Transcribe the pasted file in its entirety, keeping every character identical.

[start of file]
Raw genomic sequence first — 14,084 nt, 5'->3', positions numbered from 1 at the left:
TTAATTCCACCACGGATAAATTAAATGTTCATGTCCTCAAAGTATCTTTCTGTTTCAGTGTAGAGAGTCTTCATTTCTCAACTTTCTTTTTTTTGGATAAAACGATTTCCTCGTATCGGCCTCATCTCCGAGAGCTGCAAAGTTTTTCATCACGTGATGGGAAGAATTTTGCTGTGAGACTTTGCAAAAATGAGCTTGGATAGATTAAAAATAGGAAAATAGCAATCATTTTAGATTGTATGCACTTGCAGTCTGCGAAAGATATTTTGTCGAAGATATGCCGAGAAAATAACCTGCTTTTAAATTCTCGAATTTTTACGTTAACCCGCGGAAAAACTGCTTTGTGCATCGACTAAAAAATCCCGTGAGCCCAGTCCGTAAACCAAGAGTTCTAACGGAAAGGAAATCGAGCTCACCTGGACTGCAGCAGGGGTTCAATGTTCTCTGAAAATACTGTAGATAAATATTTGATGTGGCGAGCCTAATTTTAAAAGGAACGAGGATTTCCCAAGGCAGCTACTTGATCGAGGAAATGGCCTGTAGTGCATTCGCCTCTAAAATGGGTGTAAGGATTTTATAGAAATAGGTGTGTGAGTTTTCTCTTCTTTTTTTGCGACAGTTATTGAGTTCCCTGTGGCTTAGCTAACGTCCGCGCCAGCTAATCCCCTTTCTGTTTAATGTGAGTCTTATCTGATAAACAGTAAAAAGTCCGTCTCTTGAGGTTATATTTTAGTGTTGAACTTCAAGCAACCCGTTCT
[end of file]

Raw genomic sequence first — 14,084 nt, 5'->3', positions numbered from 1 at the left:
TTAATTCCACCACGGATAAATTAAATGTTCATGTCCTCAAAGTATCTTTCTGTTTCAGTGTAGAGAGTCTTCATTTCTCAACTTTCTTTTTTTTGGATAAAACGATTTCCTCGTATCGGCCTCATCTCCGAGAGCTGCAAAGTTTTTCATCACGTGATGGGAAGAATTTTGCTGTGAGACTTTGCAAAAATGAGCTTGGATAGATTAAAAATAGGAAAATAGCAATCATTTTAGATTGTATGCACTTGCAGTCTGCGAAAGATATTTTGTCGAAGATATGCCGAGAAAATAACCTGCTTTTAAATTCTCGAATTTTTACGTTAACCCGCGGAAAAACTGCTTTGTGCATCGACTAAAAAATCCCGTGAGCCCAGTCCGTAAACCAAGAGTTCTAACGGAAAGGAAATCGAGCTCACCTGGACTGCAGCAGGGGTTCAATGTTCTCTGAAAATACTGTAGATAAATATTTGATGTGGCGAGCCTAATTTTAAAAGGAACGAGGATTTCCCAAGGCAGCTACTTGATCGAGGAAATGGCCTGTAGTGCATTCGCCTCTAAAATGGGTGTAAGGATTTTATAGAAATAGGTGTGTGAGTTTTCTCTTCTTTTTTTGCGACAGTTATTGAGTTCCCTGTGGCTTAGCTAACGTCCGCGCCAGCTAATCCCCTTTCTGTTTAATGTGAGTCTTATCTGATAAACAGTAAAAAGTCCGTCTCTTGAGGTTATATTTTAGTGTTGAACTTCAAGCAACCCGTTCT